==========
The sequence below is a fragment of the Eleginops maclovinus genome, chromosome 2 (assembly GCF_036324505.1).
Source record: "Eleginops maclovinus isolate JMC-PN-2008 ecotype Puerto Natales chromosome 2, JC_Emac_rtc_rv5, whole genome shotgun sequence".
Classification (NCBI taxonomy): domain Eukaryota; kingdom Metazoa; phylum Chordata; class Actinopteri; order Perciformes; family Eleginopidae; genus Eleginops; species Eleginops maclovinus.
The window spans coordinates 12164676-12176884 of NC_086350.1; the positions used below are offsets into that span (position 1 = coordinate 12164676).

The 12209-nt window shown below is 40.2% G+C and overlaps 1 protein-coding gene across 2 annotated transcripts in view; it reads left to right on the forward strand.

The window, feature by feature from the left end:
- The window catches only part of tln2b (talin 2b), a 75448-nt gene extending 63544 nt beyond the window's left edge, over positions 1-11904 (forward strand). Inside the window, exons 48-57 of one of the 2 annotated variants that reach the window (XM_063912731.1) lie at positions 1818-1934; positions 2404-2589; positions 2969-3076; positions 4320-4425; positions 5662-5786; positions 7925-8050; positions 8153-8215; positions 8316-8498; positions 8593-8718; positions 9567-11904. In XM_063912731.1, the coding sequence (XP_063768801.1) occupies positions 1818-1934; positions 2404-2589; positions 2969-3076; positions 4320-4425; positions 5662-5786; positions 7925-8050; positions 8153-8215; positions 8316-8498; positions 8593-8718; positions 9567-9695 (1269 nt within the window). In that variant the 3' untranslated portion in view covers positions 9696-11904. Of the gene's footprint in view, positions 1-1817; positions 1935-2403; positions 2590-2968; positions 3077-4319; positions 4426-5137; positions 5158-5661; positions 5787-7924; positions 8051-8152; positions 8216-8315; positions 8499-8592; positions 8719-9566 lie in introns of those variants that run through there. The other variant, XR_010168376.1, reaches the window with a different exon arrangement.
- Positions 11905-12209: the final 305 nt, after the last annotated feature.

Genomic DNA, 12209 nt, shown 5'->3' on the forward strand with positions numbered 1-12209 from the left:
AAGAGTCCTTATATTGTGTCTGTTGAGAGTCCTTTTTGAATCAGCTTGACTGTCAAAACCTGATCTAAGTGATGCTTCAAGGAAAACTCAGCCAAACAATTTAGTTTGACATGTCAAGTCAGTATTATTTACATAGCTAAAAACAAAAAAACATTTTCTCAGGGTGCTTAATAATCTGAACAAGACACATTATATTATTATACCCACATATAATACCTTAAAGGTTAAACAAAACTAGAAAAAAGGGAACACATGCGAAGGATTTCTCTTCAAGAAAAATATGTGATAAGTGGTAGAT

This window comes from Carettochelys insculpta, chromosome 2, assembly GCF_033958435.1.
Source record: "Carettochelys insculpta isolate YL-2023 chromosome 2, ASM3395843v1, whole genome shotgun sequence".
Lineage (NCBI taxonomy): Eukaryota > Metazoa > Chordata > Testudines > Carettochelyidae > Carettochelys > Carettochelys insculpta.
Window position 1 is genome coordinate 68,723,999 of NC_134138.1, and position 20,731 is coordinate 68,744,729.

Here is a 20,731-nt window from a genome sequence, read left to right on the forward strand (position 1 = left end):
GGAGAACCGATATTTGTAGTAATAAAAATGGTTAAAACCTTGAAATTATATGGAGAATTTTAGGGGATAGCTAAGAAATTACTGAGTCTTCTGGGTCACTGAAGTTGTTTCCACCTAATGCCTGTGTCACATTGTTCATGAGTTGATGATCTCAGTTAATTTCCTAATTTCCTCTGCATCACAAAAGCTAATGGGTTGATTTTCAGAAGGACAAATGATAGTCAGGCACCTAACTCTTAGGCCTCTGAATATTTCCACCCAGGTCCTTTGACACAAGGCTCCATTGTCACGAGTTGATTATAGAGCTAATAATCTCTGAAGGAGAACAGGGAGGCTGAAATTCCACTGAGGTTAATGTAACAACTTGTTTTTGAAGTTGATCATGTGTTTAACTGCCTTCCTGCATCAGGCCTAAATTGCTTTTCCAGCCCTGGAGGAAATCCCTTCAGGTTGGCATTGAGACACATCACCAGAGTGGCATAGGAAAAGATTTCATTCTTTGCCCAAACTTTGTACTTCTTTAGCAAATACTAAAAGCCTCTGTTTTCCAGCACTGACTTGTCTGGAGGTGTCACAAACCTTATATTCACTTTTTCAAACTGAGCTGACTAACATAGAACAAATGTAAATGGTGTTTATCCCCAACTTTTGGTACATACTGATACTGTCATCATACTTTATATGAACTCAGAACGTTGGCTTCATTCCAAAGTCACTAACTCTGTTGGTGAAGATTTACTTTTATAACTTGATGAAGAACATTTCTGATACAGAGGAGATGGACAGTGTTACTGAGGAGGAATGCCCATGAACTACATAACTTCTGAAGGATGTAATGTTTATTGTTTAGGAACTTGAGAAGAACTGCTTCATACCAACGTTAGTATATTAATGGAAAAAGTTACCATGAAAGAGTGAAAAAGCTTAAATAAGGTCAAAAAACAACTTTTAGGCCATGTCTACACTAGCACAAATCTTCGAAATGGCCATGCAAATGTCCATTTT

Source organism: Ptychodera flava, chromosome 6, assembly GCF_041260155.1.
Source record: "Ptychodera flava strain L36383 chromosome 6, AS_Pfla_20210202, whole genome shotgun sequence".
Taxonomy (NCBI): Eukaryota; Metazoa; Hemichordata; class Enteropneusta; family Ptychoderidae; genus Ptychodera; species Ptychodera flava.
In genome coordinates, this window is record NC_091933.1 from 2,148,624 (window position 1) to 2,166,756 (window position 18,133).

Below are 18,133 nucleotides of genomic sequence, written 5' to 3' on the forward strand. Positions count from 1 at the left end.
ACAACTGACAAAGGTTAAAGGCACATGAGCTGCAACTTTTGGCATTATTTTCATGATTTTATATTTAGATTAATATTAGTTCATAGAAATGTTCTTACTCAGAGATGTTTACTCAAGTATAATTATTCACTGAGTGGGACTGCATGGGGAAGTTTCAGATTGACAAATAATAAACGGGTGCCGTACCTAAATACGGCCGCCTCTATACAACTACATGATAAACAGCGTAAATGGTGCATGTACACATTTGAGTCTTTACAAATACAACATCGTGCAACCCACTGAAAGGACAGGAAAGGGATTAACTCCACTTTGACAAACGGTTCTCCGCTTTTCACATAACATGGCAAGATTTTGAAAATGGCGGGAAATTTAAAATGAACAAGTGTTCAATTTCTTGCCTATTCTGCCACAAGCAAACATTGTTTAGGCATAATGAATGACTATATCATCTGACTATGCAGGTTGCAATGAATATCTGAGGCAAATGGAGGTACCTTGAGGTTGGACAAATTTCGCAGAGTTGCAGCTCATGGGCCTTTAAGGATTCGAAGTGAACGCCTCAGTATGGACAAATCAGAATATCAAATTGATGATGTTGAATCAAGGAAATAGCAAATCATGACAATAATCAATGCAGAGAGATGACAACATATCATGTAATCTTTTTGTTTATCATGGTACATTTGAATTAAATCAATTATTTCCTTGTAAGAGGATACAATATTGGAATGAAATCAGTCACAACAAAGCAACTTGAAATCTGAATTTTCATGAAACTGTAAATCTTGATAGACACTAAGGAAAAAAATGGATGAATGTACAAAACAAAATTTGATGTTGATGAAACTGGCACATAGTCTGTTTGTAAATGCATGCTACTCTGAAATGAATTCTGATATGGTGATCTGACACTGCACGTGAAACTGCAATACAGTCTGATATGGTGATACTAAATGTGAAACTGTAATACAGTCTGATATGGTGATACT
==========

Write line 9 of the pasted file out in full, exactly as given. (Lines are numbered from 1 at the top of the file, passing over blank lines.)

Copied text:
Genomic DNA, 12209 nt, shown 5'->3' on the forward strand with positions numbered 1-12209 from the left: